American Renaissance

One Huddled Mass On Immigration

Chad Skelton, Vancouver Sun, Jun. 3

There was a time when immigration and refugee policy was one of the issues that set political parties apart.

In the early 1990s, cutting the number of immigrants let into Canada — from 250,000 to 150,000 a year — was a central plank of Reform party policy.

What a difference a decade makes. Now, the Conservative Party of Canada — created from the old Canadian Alliance and Progressive Conservatives — is virtually indistinguishable from the Liberals on immigration.

And Conservative immigration critic Diane Ablonczy’s biggest beef with the system is how long it takes for immigrants to get in.

“It’s not humane to keep people in limbo for as long as the system does,” Ablonczy said.

After hundreds of Chinese boat people arrived on B.C.’s shores in 1999, the Alliance argued that all refugee claimants should be detained until their hearings to stop them going underground.

Asked whether this still stands, Ablonczy replies: “I don’t think that’s practical.”

The Conservatives say they do, however, want the refugee system to make decisions more quickly, and the government to do better at ensuring failed refugee claimants are deported.

Ablonczy acknowledges her party’s views on immigration have shifted considerably over the years. “There’s been a growth, a maturity of understanding about these issues.”

Indeed, on most immigration questions the three major parties are in agreement.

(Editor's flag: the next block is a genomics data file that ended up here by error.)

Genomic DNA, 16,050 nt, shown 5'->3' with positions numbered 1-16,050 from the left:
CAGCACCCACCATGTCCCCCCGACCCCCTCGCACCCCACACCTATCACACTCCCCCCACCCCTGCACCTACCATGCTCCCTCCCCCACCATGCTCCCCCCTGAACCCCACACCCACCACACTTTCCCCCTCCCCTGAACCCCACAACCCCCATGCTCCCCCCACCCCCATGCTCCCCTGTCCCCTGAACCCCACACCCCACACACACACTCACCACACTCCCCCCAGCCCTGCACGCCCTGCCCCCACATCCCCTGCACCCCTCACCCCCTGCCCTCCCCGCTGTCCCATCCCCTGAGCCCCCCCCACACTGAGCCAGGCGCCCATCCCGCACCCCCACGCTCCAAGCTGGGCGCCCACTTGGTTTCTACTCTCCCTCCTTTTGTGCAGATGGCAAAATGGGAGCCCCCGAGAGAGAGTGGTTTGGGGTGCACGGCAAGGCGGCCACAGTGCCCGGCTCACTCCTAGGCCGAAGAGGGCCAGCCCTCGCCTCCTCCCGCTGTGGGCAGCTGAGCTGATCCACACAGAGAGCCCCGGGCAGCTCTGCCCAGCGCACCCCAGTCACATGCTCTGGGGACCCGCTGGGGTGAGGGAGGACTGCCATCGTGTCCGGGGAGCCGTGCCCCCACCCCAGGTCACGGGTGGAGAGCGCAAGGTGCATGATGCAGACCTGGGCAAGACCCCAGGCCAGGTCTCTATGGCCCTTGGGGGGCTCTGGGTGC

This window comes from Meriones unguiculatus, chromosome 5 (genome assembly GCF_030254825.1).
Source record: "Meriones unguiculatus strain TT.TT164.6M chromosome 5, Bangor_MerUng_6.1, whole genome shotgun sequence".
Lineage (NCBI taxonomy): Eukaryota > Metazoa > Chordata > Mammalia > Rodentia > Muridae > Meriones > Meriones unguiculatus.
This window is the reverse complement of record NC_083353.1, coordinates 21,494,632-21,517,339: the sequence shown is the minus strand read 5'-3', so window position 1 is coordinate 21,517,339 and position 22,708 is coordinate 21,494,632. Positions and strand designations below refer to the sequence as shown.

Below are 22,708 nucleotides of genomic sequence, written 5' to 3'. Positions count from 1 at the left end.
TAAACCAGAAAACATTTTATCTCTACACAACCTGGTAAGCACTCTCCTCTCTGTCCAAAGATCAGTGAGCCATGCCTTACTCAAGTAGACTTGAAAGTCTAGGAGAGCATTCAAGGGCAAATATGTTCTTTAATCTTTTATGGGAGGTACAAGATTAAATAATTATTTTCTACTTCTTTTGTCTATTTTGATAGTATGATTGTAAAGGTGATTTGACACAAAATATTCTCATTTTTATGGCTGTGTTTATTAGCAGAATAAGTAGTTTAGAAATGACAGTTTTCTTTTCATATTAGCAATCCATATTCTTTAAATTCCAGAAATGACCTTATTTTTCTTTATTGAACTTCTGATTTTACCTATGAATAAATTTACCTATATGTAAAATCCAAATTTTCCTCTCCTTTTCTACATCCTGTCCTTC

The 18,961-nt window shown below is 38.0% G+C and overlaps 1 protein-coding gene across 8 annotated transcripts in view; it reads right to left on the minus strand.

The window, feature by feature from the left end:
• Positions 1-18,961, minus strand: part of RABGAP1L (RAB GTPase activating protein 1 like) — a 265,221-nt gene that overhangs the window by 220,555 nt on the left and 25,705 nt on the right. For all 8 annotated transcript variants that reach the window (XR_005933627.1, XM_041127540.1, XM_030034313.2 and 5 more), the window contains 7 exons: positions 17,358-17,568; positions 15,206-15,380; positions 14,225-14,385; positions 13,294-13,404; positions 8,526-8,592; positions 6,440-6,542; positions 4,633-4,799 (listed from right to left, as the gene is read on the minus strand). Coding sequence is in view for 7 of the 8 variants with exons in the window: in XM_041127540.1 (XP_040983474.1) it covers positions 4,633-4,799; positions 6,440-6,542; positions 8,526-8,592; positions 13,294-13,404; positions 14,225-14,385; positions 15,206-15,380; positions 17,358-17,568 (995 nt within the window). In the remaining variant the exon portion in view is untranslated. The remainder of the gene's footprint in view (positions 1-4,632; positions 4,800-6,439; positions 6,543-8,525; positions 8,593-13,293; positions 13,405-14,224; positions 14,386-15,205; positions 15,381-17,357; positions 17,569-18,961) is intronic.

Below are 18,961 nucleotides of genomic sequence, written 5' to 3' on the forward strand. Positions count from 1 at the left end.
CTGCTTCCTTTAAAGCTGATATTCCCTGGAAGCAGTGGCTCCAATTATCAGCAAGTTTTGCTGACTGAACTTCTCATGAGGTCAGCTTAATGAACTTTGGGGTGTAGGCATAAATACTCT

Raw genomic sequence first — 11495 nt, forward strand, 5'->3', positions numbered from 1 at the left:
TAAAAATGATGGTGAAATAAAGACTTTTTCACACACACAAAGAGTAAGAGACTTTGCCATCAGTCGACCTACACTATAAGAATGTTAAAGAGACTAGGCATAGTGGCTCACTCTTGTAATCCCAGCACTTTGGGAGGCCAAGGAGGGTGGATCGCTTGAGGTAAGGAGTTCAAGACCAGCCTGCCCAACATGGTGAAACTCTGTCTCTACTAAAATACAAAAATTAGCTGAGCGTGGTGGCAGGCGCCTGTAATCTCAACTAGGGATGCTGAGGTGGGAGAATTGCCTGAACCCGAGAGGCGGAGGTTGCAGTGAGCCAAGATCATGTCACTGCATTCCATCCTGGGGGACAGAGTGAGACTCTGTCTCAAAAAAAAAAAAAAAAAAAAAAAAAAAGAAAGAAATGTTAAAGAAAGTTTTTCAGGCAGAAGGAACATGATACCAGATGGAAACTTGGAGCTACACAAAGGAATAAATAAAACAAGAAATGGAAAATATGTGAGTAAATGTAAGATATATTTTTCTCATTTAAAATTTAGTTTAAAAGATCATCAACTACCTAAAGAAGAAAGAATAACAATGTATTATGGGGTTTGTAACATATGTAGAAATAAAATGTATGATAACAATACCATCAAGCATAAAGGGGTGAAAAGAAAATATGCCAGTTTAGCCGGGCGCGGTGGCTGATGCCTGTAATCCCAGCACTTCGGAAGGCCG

All support the annual target of 300,000 immigrants — one per cent of the population — and all say more should be done to make sure that target is reached. They all want immigration and refugee decisions made more quickly.

And all three say the government should do a better job of recognizing the credentials of foreign-born professionals — to avoid immigrants with PhDs driving taxis and selling stereos.

Vancouver Centre Liberal MP Hedy Fry noted that her leader Paul Martin’s election health plan includes fast-tracking the recognition of 1,000 foreign-trained physicians. Fry, parliamentary secretary for foreign credentials, said she has been working with the provinces and universities on a website where new immigrants would find information about how they can upgrade their skills.

Libby Davies, NDP MP for Vancouver East, said she has introduced a private member’s bill that would give immigrants a “once-in-a-lifetime” chance to bring a family member to Canada. The existing family reunification program only applies to immediate family members.

Davies said her party would also eliminate the $975 “landing fee” for immigrants and outlaw “racial profiling” by immigration and customs staff.

FRIDAY: When it comes to economic management, not one major national party promises anything but balanced or surplus budgets.


Here’s what the major parties are saying about immigration and refugee policy:

Liberals: The Liberals say they want to speed up the immigration and refugee systems, and make it easier for immigrants to get recognition for their foreign credentials. The party has already announced reforms to the Immigration and Refugee Board that it says will attract more skilled board members and reduce the number of patronage appointments.

Conservatives: Like the Liberals, the Conservatives say the immigration and refugee systems should be sped up to eliminate existing backlogs, and more should be done to recognize immigrants’ professional credentials. The party says the government should also do a better job of making sure failed refugee claimants are deported.

NDP: Like the other two parties, the NDP wants a more efficient immigration and refugee system, and better recognition of foreign credentials. The party says it would eliminate the $975 landing fee charged to immigrants and ban “racial profiling” by immigration and customs officials. The party would also institute a “once-in-a-lifetime” opportunity for immigrants to sponsor a family member to come to Canada who wouldn’t otherwise qualify.